A rule more precious than gold.

Elihu's Corner

This is the fourth post in the series on Chip Removal for Christians. Read the previous post here.


I drummed my fingers impatiently on the steering wheel, glaring at the red tail lights directly ahead. The blue Honda civic lingered irresolutely at the stop sign. For over a mile I had been stuck behind this beat-up car, inching along at 20 mph in a 35 zone. My blood pressure was up and my patience down.

Finally, the vehicle rolled forward. After performing an obligatory “California stop” I fell in behind them once again. A minute later, I could see my destination. Relieved to finally be rid of the snail-like vehicle, I whipped into the parking lot. In my flustered frustration I accidentally cut somebody off. I blushed and gave an embarrassed wave, hoping they’d understand that I hadn’t meant to be rude. I had been through a rough day and was duly distracted by…

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“Where are you FROM?”

DSCF4073Dorothea was from Germany and tutored our pastor’s daughters for a year. She was dark chocolate-eyed, with long black ringlets bouncing around her heart-shaped face. She wasn’t a classic beauty, by any means. Her hips were wide, her shoulders small. But she spoke fluent English with an exotic, guttural German accent, wore trendy western clothes, especially scented, frilly scarves that rendered our boys harebrained and tongue tied.

We adopted her in our exclusive gang, even though her presence would threaten the fragile balance of our hormone-challenged group. The boys were mesmerized by her, fighting each other fiercely over a smile, a nod or a mere look from darling Dorothea. We, the Romanian girls, became old news. Dull, stale like a slice of white bread, tossed aside for a piece of moist chocolate-rum cake. IMG_0012

When I moved to the United States years later, I secretly hoped I would be as exotic and mysterious as Dorothea was.

The first 6 months I hid in my apartment. America scared me, and fascinated me. I had to take her in small dozes, starting with my 2-bedroom apartment.

My kitchen sink had an evil food disposal that swallowed my teaspoons every day. I had vivid nightmares about my fingers getting sliced off, turned into mush and dumped in the American sewer.

I was very suspicious of the fans in the ceiling, blowing in hot and cold air. It reminded me of Auschwitz gas chambers. The first day my husband turned the air conditioning on, I held my breath in fright.

The windows reminded me of French guillotines. I had to be careful not to crush my fingers closing them at night.

And there was the dishwasher that shook the kitchen floor, sending me under the kitchen table every time it drained. The dryer machine, sadly, reminded me of my clothesline and my linens, scented with dew and sunshine.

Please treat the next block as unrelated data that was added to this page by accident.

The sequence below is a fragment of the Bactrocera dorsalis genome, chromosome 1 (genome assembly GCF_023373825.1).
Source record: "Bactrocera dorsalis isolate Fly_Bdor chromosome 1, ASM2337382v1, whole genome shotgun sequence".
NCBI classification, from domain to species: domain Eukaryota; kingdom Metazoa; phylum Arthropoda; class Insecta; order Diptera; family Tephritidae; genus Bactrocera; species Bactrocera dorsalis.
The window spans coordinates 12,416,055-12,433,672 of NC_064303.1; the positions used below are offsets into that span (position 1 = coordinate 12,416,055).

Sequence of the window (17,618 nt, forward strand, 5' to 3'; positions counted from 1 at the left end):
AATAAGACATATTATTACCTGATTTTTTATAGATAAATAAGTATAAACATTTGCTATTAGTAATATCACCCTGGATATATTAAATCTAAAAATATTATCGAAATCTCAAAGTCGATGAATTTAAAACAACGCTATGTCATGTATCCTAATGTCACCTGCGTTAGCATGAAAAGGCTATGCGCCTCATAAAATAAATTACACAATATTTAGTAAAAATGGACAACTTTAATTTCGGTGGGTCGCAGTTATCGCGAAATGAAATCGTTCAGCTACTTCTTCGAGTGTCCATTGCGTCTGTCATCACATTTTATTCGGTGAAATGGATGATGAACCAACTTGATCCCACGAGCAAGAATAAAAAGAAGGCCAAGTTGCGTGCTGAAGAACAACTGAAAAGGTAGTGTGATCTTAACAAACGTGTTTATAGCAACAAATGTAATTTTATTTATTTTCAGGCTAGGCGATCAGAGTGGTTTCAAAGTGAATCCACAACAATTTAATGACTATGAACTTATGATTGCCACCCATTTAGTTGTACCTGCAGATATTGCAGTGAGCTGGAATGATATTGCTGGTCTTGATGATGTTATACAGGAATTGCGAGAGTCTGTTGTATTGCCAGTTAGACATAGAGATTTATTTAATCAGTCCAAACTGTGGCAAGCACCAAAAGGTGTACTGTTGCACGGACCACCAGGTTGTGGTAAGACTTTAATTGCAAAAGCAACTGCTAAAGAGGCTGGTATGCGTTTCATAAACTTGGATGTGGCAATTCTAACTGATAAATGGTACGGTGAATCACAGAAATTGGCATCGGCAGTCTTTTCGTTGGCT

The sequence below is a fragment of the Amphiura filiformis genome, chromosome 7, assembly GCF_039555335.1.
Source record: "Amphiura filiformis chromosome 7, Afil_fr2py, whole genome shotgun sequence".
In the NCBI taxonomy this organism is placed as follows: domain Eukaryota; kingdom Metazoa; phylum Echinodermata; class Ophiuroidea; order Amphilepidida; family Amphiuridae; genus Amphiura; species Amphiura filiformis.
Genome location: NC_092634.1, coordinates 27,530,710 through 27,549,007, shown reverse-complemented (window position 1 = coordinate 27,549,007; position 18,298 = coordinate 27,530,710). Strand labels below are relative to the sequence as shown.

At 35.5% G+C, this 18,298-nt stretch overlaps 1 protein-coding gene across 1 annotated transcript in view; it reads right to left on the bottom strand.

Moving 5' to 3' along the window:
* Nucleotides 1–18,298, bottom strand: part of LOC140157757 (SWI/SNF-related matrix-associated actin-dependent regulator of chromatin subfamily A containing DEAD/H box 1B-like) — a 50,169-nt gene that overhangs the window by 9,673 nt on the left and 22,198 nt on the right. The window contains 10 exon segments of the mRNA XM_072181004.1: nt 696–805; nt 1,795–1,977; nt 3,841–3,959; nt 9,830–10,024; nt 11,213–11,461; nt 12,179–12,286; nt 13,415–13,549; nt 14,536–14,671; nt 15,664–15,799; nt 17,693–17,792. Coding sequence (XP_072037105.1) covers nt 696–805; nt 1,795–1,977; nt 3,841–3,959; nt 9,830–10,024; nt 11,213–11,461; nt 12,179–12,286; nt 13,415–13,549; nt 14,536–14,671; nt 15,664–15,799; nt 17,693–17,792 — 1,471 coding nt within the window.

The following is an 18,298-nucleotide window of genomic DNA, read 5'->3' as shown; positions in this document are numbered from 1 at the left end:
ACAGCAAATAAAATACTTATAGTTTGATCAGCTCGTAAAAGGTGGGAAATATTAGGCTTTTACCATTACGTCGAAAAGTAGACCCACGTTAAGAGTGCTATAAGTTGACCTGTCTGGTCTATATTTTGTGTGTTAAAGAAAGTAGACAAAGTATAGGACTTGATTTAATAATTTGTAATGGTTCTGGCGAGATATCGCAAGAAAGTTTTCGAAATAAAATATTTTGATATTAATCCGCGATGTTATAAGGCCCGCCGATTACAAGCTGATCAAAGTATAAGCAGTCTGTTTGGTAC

I got used to paper-thin walls, neighbors showering and moaning with abandon at 3am, merciless Jehovah witnesses slipping flyers under the doormat, the garbage truck howling in the parking lot every Thursday at dawn. I got used to washing my clothes downstairs, sharing machines with faceless tenants that knew what undies I was wearing before learning my name.

When the walls closed on me, I started sneaking out at night. I hid behind the dumpster gate, holding my breath, rather than saying hello back to a startled neighbor, tossing their trash. I found Americans loud, nosy and obnoxious. They yelled “how’s it going” when spotting me grabbing the mail. I would scurry back into my apartment, as fast as I could, without tripping on my long bath robe. An awfully curious neighbor cornered me one day and forced me to face her. I listened and nodded dutifully, but said nothing. I was afraid my English was rudimentary, my galloping accent off-putting.

When I first ventured outside the property I found it aggravating that perfect strangers smiled at me and asked me how I was doing. Where I come from, smiles from people that are not your relatives,  or your friends, are highly  suspicious. You always wonder what they want from you.

IMG_2831It was eerie and exhilarating walking the streets of a small American town, on my own. I admired the manicured lawns, the exquisite holiday decorations, the variety of lamps glowing in windows at nightfall. The streets and roads were marked carefully with signs at every corner. There were no stray, famished dogs and cats roaming around, no drunks staggering home from the pub, singing their drunkard songs and waving their cheap vodka bottles. No overturned garbage cans, no abandoned car carcasses. No crippled gypsies begging on church stairs. IMG_2241

The grocery stores were veritable gardens of Eden. I fingered and sniffed every wondrous piece of fruit or root, for hours, until workers and shoppers alike started shaking their heads at the produce  oddball.

DSCF3911I will never forget my first trip to the cafe downtown. I timidly asked the barista at the counter for a small coffee, with two lumps of sugar. She leaned closer, gave me a once-over, and pointed, smirking, to a station filled with assorted beverage accompaniments. I didn’t know what “half-n-half” was, and hesitated to ask a rotund lady who was pouring some in her cup. I added nutmeg – a curious spice – to mine. Then cinammon, chocolate and brown sugar, and minutes later, the deadly cocktail sent me to the bathroom, running. The door didn’t seem to have a lock, or had a smart, tricky one, but I had no time to figure it out. I jumped to my feet, screaming, when a lady barged in, then apologized, equally frightened, grabbing her neck. Now I triple-check every lock I encounter.

I took the bus to get around. The first time I rode it, I was too shy to pull the cord to signal the driver. I didn’t want anybody to stare at me. I finally got off when a rider did, 5 stops after my destination. I had to walk back 3 miles.

The library was my home away from home. I checked out dozens of history books after somebody called me stupid for not knowing how Africans became slaves in America. Also I began reading thick, scary-looking vocabularies, page by page, and learned to use words like “estravaganza” and “benevolence” in casual sentences.